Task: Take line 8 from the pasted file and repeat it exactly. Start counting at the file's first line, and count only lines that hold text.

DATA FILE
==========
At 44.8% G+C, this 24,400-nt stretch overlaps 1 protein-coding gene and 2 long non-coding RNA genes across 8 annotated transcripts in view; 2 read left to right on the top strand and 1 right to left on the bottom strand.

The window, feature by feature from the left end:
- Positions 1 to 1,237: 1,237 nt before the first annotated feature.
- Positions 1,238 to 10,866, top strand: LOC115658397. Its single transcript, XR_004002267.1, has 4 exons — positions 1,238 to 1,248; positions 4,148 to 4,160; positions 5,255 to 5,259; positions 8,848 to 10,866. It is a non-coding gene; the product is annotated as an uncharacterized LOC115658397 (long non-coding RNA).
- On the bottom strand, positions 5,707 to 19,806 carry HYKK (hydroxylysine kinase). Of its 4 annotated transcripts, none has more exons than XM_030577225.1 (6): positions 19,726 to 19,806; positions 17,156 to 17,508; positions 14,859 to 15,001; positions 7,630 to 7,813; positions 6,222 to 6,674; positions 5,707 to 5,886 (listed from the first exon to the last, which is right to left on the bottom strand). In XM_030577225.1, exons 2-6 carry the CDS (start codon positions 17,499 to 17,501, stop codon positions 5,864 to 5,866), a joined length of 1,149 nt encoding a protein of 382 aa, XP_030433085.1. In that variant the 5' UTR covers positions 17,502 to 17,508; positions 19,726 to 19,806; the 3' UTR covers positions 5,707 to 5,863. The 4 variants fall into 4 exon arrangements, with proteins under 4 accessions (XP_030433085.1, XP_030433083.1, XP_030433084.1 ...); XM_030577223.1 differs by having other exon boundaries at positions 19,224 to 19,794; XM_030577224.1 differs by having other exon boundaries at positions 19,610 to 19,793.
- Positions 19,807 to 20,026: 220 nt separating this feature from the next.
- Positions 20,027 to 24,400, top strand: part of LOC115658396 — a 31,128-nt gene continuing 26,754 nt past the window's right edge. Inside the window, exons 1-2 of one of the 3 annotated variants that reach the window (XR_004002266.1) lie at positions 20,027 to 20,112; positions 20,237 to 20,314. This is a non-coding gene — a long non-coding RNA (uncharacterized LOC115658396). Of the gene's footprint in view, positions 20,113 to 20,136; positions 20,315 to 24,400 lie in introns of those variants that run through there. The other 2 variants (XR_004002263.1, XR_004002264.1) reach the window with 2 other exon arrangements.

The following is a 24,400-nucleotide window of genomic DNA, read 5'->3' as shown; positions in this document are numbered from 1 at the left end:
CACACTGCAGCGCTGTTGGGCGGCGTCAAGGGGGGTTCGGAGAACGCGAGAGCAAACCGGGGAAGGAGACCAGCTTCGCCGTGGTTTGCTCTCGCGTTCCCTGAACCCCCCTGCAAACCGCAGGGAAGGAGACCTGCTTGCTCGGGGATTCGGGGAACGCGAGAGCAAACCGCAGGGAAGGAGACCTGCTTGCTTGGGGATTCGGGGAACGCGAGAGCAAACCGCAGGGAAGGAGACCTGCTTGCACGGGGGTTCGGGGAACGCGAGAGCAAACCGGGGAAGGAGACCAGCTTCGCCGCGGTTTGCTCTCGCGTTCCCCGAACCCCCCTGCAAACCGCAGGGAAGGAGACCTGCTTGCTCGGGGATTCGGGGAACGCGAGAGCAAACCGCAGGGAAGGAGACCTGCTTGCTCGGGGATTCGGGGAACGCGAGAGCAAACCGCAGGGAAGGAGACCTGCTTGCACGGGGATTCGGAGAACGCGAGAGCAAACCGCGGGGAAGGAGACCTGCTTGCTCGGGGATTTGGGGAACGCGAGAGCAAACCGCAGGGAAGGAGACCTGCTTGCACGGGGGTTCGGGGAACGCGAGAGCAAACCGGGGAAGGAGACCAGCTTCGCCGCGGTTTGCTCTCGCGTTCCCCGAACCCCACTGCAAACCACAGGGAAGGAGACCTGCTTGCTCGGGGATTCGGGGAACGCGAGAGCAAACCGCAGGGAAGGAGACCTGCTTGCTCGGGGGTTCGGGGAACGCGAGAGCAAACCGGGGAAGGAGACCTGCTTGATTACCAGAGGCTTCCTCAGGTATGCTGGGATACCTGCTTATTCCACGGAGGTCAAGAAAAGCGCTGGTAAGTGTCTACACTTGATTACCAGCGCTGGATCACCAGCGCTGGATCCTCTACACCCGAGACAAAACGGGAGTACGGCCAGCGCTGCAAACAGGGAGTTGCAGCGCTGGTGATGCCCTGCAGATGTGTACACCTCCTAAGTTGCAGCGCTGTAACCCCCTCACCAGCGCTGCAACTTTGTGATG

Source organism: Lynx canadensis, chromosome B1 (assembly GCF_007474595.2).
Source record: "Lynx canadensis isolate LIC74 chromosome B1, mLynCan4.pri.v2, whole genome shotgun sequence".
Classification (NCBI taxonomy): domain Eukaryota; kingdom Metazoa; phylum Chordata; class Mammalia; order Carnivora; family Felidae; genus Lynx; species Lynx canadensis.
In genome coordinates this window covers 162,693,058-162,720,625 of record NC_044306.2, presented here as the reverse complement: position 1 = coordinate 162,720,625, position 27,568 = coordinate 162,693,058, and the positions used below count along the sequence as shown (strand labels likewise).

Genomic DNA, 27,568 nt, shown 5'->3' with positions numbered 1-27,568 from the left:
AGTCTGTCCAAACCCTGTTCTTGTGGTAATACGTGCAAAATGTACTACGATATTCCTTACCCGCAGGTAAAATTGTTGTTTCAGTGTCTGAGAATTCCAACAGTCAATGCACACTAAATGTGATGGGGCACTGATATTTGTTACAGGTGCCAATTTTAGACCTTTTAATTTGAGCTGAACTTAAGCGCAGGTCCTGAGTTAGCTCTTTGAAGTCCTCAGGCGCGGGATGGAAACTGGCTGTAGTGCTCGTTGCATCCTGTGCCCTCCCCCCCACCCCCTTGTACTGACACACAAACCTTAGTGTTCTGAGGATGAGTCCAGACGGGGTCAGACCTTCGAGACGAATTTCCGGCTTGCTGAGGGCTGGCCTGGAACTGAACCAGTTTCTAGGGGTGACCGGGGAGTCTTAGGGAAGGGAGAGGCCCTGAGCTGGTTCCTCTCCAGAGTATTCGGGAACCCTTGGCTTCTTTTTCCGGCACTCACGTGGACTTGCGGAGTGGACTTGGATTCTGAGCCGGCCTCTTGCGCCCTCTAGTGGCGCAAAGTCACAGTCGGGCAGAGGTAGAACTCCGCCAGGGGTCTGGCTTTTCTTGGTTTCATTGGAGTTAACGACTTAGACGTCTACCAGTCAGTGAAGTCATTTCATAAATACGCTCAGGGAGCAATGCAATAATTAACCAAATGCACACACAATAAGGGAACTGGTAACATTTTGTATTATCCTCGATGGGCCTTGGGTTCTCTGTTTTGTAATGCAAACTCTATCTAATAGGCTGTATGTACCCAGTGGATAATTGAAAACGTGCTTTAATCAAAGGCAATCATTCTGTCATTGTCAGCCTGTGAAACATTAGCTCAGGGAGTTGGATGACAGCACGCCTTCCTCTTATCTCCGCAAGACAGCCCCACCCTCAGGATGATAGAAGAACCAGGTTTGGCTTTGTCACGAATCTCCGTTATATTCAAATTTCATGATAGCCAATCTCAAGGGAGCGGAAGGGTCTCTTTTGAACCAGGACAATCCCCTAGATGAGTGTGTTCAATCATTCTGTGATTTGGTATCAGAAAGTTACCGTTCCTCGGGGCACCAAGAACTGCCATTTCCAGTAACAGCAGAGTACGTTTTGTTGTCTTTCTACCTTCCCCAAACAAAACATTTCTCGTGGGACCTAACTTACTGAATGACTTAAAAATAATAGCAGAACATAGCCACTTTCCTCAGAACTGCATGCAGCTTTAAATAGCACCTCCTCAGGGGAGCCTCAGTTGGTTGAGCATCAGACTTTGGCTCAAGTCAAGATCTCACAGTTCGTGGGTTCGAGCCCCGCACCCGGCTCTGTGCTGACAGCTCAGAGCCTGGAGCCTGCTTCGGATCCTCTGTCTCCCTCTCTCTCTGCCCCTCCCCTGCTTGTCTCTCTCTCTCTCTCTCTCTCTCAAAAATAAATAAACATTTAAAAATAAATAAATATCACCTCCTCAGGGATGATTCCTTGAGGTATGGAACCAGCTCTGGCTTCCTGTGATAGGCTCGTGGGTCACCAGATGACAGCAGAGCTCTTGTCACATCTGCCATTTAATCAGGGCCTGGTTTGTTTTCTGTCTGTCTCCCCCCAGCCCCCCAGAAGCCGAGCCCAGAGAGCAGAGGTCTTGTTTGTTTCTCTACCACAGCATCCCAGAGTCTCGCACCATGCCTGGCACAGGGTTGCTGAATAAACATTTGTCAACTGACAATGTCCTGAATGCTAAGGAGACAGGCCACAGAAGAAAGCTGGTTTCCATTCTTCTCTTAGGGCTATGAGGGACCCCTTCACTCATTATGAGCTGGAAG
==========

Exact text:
The following is a 24,400-nucleotide window of genomic DNA, read 5'->3' as shown; positions in this document are numbered from 1 at the left end: